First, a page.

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20 Years of Movie Titles were filmed in 4K and nobody bothered to save them

by on September 24, 2014
 

by Stephan Jukic – September 24, 2014

One of the biggest complaints so far about 4K has been the dearth of really varied content in the resolution format. Sure, there are assorted TV shows, movies and live events now being filmed in the latest 4K cameras for the sake of display and transmission but we’re still looking at meager offerings in comparison to what Full HD 1080p has to give.

Given that 4K has been around as a video shooting capability for several years even in digital, the lack of content seems odd.

Well the main part of the mystery has been solved thanks to some recent and very interesting revelations.

According to veteran film industry figure Joe Kane, who’s been working for over a couple of decades in Hollywood, 4K has been around for a long time but it just never got saved.

According to Kane, who is also a former chair of the SMPTE Working Group on Professional and Studio Monitors, the post production community has been filming many of their movies in real Cinema Grade 4096 X 2160 pixel resolution and then simply downsizing it to a much smaller 2K format for archiving without bothering to save the original real 4K footage simply because they were…. “Completely unaware of 2160p coming.”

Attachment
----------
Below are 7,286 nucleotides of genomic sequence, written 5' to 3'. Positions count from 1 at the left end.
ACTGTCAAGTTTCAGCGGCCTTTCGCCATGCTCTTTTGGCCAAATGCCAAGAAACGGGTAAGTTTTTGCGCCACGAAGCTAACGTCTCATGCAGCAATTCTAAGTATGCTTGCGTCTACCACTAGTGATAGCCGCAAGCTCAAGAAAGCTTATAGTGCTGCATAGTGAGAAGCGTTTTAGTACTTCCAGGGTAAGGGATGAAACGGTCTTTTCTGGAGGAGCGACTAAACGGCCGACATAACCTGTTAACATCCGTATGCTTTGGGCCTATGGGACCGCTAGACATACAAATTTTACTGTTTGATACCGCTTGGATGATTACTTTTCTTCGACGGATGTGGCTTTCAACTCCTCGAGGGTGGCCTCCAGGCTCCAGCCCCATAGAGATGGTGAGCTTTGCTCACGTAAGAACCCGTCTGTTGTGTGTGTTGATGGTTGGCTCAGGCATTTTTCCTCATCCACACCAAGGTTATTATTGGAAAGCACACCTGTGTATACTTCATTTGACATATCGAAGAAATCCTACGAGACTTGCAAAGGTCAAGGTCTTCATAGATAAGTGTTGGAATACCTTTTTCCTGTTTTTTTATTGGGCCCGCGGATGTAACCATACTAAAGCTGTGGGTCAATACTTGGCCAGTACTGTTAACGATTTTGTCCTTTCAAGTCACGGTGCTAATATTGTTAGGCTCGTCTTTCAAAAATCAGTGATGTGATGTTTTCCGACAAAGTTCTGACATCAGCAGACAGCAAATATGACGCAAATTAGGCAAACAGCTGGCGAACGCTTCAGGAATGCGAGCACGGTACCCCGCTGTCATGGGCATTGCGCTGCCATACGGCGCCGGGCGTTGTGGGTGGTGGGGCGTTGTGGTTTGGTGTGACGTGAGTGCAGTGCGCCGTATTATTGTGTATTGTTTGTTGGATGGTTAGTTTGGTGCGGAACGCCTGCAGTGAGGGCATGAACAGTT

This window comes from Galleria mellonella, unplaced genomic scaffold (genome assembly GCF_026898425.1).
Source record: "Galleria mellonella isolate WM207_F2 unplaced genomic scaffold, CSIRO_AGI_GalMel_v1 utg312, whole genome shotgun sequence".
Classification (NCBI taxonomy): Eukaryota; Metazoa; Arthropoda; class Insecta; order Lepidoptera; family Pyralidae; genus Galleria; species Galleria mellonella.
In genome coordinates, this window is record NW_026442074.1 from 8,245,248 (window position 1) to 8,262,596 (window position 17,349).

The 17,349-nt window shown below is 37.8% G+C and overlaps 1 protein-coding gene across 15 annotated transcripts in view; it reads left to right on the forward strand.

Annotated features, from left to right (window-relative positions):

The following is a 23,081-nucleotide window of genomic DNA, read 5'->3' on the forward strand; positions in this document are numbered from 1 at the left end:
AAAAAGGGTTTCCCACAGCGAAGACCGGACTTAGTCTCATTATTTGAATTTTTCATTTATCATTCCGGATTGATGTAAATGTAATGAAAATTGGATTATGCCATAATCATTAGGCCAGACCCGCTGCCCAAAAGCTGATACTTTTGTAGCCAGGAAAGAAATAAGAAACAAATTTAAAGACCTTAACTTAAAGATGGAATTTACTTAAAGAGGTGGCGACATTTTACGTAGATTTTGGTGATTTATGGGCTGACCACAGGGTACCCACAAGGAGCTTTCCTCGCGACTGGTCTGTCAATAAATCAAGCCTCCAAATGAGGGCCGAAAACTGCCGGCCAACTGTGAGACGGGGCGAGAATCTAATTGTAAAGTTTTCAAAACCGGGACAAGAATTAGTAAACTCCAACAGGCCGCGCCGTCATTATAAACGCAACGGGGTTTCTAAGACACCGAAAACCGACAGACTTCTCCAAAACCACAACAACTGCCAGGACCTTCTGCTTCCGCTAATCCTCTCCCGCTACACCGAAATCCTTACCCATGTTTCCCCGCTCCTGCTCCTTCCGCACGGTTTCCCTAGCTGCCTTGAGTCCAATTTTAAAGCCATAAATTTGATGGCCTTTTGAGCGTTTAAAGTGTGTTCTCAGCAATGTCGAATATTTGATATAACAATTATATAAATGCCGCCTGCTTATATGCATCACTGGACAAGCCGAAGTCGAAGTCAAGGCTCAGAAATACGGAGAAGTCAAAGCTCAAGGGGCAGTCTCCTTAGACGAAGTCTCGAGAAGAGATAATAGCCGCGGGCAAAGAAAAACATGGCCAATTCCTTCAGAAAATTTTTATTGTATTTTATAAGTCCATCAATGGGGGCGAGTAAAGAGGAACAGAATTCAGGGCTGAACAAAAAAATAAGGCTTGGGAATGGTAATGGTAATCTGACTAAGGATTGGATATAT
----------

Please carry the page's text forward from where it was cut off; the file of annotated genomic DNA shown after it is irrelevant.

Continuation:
Kane further elaborated by explaining that, “As much as we’ve been producing in the 4K format, we didn’t store it because nobody thought we were ever going to use it! We would shoot in legitimate 4096 x 2160, produce in 4K but then archive in 2K.” He claims that the post production departments of the major studios then simply dumped the original 4K shots because they never assumed the resolution was going to actually arrive on the mass market as it’s doing now.

This helps explain studios, which have been working in the digital 4K format for more than 20 years, have hardly anything except for the most recent of movies to show for it. Only recently, once it became clear that 4K display resolution might really be a serious thing, have studios also begun filming in Ultra HD and actually saving their footage in the same format.

Previous to this, storing all that massive extra pixel data was considered a waste, especially considering that cheap, powerful storage media itself has only been easy to access for a bit less than a decade.

Eastman Kodak released some of the first film scanners that were able to scan at 4096 x 2160 resolution all the way back in 1992 and the first movie to be processed in 4K was actually Snow White and the Seven Dwarfs all the way back in 1993. The original film as digitized to 4K, processed, cleaned up and then downgraded back to a much smaller digital resolution that fit the technology of the time and the original 4K scan was simply erased.

This same pattern was repeated with hundreds or possibly thousands of movies since then and is only now being regarded as the mistake it might have been.

Godzilla in 4K

Older movies like Godzilla could see a major position in 4K reprocessing